Major misconceptions about the Holocaust are common among teachers, research suggests.
Most teachers in England lack the knowledge to combat common myths and falsehoods about the atrocity, research by University College London’s Centre for Holocaust Education suggests.
They said there had been improvements since a similar study in 2009.
But the researchers warned of “real-world consequences” from a lack of understanding.
The research found:
- Most teachers did not know where or when the Holocaust began
- Most could not correctly identify the proportion of the German population that was Jewish in 1933
- Less than half knew what the British government’s response was to learning of the massacre of Jewish people
- Almost a fifth of those with recent experience of teaching about the Holocaust had received no formal specialist training
UCL associate professor Dr Andy Pearce said pupils could be developing “skewed and fundamentally erroneous impressions of this period”.
“If one of the aims of teaching and learning about the Holocaust is to prevent the repetition of similar atrocities in the future, then we need to have secure knowledge and understanding of why this particular genocide happened,” he said.
“As a society, we should have no tolerance for misunderstandings, myths and mythologies about the Holocaust.
“That can be a breeding ground for conspiracy theories and for revisionism and for denial and distortion.
“There are real-world consequences for these misconceptions and misunderstandings.”
The study was based on in-depth focus groups and a survey of 1,077 teachers, 964 of whom had recently taught the Holocaust.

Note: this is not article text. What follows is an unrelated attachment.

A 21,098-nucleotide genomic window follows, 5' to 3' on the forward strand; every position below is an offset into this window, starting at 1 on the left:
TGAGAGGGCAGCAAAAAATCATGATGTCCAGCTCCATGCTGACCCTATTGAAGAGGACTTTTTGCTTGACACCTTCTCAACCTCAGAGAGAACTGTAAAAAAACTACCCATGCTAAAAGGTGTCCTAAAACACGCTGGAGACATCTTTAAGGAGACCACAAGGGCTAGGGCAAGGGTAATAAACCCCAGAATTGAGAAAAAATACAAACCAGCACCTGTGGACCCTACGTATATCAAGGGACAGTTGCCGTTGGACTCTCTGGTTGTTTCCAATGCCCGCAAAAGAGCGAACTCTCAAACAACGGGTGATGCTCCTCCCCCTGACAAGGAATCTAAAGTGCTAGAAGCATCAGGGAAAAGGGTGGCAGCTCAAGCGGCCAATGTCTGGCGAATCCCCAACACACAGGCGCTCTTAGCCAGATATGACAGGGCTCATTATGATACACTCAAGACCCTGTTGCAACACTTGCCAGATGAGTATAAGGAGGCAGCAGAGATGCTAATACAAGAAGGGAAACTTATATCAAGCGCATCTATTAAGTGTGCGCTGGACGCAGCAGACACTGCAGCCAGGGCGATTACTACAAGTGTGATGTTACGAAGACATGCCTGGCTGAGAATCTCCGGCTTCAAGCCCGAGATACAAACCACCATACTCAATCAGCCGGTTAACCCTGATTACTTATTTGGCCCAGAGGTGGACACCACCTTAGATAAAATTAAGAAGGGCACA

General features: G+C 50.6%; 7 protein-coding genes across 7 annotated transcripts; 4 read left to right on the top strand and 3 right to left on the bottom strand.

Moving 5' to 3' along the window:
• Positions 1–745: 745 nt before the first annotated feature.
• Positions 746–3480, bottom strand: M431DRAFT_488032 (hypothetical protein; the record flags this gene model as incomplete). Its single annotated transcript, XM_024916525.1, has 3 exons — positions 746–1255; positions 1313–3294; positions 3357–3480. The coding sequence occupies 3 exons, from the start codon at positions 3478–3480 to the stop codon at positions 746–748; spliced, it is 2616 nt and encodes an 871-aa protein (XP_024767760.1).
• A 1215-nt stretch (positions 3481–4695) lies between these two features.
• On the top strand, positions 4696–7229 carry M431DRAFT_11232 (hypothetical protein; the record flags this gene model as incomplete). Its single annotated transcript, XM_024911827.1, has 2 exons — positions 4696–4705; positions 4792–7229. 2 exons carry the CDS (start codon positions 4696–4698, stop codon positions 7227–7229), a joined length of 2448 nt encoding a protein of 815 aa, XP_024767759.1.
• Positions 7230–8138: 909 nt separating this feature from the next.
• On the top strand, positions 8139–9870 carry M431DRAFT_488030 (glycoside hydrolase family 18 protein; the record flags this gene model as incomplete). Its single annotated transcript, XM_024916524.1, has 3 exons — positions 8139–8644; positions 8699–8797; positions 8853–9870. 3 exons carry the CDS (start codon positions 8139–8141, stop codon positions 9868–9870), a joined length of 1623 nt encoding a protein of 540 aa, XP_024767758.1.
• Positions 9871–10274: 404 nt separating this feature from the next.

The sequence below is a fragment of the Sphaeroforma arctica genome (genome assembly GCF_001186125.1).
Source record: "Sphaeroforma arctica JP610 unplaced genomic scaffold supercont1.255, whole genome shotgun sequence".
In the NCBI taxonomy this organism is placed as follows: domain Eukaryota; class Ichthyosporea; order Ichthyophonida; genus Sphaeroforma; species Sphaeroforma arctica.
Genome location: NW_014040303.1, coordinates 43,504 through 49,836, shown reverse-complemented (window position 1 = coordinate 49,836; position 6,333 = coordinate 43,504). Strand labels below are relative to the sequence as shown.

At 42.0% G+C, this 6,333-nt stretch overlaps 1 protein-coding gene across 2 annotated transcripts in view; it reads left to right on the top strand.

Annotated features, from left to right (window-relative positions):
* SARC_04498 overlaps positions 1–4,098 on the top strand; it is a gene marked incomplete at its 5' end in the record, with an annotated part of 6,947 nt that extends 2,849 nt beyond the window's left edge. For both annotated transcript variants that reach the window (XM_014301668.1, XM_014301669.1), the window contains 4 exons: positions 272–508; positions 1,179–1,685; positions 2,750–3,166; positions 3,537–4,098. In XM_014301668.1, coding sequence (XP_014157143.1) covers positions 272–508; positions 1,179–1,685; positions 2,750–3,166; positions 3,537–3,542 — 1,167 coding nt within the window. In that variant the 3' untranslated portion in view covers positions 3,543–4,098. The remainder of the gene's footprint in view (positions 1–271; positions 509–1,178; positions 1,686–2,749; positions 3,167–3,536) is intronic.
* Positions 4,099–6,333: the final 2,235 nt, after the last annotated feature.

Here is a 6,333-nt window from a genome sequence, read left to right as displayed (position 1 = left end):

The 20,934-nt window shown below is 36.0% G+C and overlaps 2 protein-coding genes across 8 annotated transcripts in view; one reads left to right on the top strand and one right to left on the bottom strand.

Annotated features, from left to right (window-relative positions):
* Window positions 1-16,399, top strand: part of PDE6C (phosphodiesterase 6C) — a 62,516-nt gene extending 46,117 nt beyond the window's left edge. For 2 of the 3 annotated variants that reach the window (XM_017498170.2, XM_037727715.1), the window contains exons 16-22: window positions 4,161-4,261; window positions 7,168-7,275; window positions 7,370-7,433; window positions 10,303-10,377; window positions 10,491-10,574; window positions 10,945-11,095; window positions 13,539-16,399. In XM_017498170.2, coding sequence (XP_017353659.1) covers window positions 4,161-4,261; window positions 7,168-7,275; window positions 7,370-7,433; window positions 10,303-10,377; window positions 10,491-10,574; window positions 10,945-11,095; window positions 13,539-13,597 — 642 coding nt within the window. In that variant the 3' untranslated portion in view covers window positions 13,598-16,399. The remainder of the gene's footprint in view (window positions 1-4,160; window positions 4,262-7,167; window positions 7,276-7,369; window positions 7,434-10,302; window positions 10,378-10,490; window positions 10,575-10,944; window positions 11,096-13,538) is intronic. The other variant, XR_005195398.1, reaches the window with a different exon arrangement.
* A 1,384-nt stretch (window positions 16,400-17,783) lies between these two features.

Woking High School head teacher Maiken Walter said accurate Holocaust education was particularly important after the pandemic, when pupils had spent more time online, often unsupervised.
“We have seen some signs in our community of a rise in white-supremacy ideology and it is a concern for most schools to try to tackle that,” she said.
“The Holocaust is not something that is irrelevant to the modern day.
“It is still very central to our lives and it is essential it is taught well.”
Association of School and College Leaders general secretary Geoff Barton was “concerned” at the findings.
“School leaders and teachers work very hard to combat a range of false information and myths on a range of subjects that are spread through the click of a button in a society which has undergone a rapid and poorly regulated digital revolution,” he said.
“However, the reality is that schools and teachers face a huge number of pressures on their time in a crowded curriculum and constantly have to juggle many competing priorities.
“There is a wider need for the government to work with the education sector to review the many expectations on schools to make this situation more manageable.”